The National Nutritional Products Association's (NNFA) remarks come in response to an FDA request for comments on consumer perceptions of health claims in October 2005.
The following month David Seckman, CEO and executive director of the NNFA, gave a presentation in which he said that health claims have the potential to benefit both consumers and industry; for distributors of 'good for you' products they are an effective marketing tool, and for consumers seeking these foods they can be an important source of information.
But unfortunately the wording used to describe such claims means that marketers are disinclined to include it on packaging. Thus, the health claim information is not actually reaching consumers.
For example, the recently approved claim on tomatoes and prostate cancer reads: "Very limited and preliminary scientific research suggests that eating one-half to one cup of tomatoes and/or tomato sauce a week may reduce the risk of prostate cancer. FDA concludes that there is little scientific evidence supporting the claim."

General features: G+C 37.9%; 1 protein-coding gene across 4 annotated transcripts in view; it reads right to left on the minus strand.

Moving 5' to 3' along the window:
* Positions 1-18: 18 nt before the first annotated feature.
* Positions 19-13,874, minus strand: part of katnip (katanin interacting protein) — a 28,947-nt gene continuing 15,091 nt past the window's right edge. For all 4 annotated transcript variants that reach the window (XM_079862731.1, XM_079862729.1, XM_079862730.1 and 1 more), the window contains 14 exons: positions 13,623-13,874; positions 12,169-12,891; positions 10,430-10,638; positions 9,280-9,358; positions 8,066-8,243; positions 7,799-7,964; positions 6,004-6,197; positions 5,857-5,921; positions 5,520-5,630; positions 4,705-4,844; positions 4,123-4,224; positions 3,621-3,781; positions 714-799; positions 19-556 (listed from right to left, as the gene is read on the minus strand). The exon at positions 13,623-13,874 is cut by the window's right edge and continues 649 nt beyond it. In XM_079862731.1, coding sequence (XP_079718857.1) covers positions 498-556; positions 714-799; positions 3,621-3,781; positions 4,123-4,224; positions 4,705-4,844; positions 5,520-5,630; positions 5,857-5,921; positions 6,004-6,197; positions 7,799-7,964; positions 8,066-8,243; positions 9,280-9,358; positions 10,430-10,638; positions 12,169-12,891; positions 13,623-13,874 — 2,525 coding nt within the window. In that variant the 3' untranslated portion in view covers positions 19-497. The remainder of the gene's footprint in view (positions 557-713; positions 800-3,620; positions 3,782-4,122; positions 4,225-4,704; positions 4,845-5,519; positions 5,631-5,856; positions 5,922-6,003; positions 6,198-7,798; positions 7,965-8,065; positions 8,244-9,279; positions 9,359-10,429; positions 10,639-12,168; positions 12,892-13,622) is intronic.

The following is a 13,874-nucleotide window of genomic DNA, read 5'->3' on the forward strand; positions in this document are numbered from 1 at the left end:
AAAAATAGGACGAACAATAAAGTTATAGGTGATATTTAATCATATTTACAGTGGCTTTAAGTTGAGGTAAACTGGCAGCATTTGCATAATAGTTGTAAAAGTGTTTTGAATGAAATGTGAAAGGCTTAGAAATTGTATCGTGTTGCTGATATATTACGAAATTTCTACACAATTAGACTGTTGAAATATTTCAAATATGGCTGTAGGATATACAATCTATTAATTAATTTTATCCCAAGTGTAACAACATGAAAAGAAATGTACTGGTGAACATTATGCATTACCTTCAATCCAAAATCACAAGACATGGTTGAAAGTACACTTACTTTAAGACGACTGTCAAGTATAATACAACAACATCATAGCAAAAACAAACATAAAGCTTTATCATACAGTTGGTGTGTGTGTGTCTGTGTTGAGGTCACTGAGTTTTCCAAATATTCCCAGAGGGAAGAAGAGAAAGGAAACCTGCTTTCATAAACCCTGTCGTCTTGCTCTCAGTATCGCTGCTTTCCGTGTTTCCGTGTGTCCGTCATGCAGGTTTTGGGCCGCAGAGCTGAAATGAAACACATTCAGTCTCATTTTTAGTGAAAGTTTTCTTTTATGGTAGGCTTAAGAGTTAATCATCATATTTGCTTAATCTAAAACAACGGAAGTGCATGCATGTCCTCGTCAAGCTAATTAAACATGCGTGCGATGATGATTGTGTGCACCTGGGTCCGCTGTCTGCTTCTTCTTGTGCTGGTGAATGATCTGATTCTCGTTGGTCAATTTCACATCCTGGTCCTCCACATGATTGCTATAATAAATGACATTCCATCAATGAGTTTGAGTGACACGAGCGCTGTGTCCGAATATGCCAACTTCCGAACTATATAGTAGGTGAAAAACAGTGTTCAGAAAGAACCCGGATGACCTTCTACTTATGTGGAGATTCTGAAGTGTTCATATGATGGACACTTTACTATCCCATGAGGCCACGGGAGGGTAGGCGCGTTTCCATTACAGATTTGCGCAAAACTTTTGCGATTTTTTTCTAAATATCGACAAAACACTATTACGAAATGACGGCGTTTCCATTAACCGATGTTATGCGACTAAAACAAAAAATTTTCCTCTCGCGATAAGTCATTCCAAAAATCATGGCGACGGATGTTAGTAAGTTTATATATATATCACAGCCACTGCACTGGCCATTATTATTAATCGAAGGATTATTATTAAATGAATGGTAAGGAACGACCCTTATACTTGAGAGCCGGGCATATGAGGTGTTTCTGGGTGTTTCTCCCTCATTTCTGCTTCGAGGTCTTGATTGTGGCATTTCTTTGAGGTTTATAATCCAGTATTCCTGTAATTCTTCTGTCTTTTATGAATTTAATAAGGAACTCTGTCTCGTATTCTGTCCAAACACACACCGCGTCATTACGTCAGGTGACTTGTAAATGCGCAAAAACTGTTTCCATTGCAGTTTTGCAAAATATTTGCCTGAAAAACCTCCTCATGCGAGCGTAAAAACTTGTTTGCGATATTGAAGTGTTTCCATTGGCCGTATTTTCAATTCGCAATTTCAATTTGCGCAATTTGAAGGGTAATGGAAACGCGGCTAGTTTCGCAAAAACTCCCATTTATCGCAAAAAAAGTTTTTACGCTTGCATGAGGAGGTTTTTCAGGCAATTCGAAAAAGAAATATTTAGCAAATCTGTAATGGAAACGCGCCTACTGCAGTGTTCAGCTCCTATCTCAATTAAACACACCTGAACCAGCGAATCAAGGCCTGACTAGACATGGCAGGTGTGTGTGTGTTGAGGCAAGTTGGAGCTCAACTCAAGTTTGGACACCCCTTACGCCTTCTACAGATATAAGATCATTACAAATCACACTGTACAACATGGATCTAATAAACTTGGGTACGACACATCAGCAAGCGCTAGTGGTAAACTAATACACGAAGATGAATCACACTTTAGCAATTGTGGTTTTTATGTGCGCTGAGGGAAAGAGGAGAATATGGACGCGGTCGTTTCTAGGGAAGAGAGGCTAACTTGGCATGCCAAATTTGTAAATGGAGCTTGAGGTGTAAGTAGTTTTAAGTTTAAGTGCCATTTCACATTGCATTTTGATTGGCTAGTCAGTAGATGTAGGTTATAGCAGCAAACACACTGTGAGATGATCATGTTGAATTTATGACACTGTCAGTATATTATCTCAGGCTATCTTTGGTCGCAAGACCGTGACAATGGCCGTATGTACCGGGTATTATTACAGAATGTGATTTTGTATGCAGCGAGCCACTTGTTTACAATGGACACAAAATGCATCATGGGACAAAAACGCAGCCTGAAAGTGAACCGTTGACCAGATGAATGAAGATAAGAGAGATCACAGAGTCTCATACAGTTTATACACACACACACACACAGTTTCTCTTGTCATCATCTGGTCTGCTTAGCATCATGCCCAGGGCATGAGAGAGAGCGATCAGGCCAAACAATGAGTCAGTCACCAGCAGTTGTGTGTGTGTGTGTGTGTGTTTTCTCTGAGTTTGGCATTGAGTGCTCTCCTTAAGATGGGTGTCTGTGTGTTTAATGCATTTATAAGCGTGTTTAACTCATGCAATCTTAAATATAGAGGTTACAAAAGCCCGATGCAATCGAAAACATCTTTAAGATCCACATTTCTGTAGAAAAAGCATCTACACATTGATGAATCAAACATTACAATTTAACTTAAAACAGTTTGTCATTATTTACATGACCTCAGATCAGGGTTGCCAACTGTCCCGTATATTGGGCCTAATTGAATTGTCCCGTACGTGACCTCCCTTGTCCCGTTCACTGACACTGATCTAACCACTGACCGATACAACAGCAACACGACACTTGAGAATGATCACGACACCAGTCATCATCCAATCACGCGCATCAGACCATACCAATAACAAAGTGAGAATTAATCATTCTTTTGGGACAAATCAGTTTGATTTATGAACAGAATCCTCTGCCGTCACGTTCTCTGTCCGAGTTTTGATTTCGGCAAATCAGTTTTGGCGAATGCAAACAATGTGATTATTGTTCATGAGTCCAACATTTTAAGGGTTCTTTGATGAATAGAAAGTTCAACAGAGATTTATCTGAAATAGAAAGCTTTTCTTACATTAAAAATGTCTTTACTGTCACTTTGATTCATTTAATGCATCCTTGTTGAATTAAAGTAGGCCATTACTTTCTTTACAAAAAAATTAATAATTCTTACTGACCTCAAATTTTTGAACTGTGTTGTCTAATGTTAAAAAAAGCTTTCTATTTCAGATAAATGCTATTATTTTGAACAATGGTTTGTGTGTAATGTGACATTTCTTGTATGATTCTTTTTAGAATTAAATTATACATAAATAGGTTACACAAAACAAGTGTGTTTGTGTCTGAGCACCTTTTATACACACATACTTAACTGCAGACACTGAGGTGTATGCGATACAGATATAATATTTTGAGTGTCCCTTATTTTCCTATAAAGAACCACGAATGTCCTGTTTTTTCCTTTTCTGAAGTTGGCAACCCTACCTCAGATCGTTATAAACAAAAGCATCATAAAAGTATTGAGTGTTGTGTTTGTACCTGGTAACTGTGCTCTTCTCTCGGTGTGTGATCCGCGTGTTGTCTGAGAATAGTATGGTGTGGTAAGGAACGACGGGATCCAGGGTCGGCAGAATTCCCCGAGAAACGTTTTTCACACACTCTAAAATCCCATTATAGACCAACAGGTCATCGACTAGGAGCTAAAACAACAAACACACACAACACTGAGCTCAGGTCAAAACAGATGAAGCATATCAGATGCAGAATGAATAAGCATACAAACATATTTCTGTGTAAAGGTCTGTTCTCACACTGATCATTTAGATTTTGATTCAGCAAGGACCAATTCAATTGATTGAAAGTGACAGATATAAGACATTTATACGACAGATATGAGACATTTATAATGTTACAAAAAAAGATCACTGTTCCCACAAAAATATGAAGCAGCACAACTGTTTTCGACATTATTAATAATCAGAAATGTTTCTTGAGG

Although petitioner Heinz said that the message gives some validation to its research program, it said that it is not intending to put the wording on its product labels.
Where such wordy claims are used, it is easy to see how consumers may become confused.
Part of the problem, says the NNFA, is that the qualified health claim language "does not reflect the specific state of the science, but rather is standardized to fit a few defined scenarios based on the level of science submitted".
The NNFA complains that the FDA has not tested other language, which may be more meaningful to the consumer, relevant to the science or useable.
Moreover, the trade association believes that the long time the FDA takes to review such claims means that companies are put off submitting them in the first place.
"FDA must spend the resources necessary to timely review and allow health claims, or the entire process frustrates ingredients development and market entry decisions and thus is without value to those seeking to entertain their use," wrote Seckman and colleague David Taylor, NNFA president.
Last year NutraIngredients-USA.com asked Kathy Ellwood, director of nutrition programs and labeling at the Center for Food Safety and Applied Nutrition, to explain why the FDA was taking so long to review health claims submissions. The lycopene/cancer decision was postponed on several occasions, as was a decision on Nutrition 21's chromium picolinate/insulin resistance petition.
She said: "We have very limited resources here. We do what we can with the resources we have."